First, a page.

ROMANS 5: 1-11 | HOPE


Outline of: A Message on Hope

By Tim Lopez


1st – Introduction

An influential renowned pastor was invited to a question & answer session at DTS (Dallas Theological Seminary).  As the questions went on a certain man stood up and asked him, “This Tuesday I am speaking to our homeless ministry, what practical teaching tips could you give me on delivering a successful message to such a unique audience?”  The pastor responded saying, “People in such a circumstance need hope for a better tomorrow.”     So I asked myself, what is this “hope” that can help even people like the homeless?  What does it do for them that it can change their lives along with many others?  Where does it come from?  Where does it take us?  All of these questions I hope that we can discover for ourselves was we come before God with open hearts and drink of His living water.  Let’s pray.

2nd – The Gospel (Rom 5:6-9)

How does justification (Ps 32:1, 2) happen?

1st – The gospel is made known to him/her by the Holy Spirit.  And when that happens the person begins to realize that in this gospel our Lord Jesus Christ is trustworthy and more to be desired above anything or anyone else.

2nd – The heart of a person then trusts in Him for all the promises given to us in God’s word.

3rd – They seek to repent from a life leading them away from Christ and seek to walk with Him from that moment forth.  And there is no other day more beautiful for that person then this one.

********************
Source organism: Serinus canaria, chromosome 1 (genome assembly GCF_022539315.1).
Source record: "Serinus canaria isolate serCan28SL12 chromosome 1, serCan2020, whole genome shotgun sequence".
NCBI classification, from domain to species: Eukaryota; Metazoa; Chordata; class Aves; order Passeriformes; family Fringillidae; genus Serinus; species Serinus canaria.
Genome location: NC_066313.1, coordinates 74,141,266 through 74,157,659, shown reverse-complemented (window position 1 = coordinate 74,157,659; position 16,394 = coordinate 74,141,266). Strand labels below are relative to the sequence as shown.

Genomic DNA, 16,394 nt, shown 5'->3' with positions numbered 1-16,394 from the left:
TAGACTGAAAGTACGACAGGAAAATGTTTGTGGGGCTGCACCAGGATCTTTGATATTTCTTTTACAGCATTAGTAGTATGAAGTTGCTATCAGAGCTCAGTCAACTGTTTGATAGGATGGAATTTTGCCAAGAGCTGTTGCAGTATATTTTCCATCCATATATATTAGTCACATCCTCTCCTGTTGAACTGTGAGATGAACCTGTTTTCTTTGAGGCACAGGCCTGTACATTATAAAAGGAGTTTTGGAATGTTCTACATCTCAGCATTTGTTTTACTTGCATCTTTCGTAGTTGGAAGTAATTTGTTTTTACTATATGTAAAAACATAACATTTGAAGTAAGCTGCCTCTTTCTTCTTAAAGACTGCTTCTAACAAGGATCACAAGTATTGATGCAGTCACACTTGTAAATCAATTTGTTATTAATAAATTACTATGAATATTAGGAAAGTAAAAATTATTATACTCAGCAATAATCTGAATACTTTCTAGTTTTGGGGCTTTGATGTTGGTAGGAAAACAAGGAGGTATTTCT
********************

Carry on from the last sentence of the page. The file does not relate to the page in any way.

4th – The moment that these things happen in this person they are justified and Ps 32:1, 2 becomes true.  “1 Blessed is he whose transgressions are forgiven, whose sins are covered. 2 Blessed is the man whose sin the Lord does not count against him and in whose spirit is no deceit.”

  • And then the trade of all trades takes place. Christ takes upon himself our record of past, present and future sins— though He didn’t commit any!  He also takes upon himself the punishment of death we deserved. He also gives us His OWN record of righteousness and the reward of eternal life though we did not deserve that.
  • And by faith we are united with Christ and we stand unashamed before God with the imputed righteousness of Christ.

3rd – The present benefits of being justified by faith.


 “Therefore, since we have been justified by faith, we have peace with God though our Lord Jesus Christ. [2]Through him we have also obtained access by faith into this grace in which we stand…” – Rom 5:1 & 2a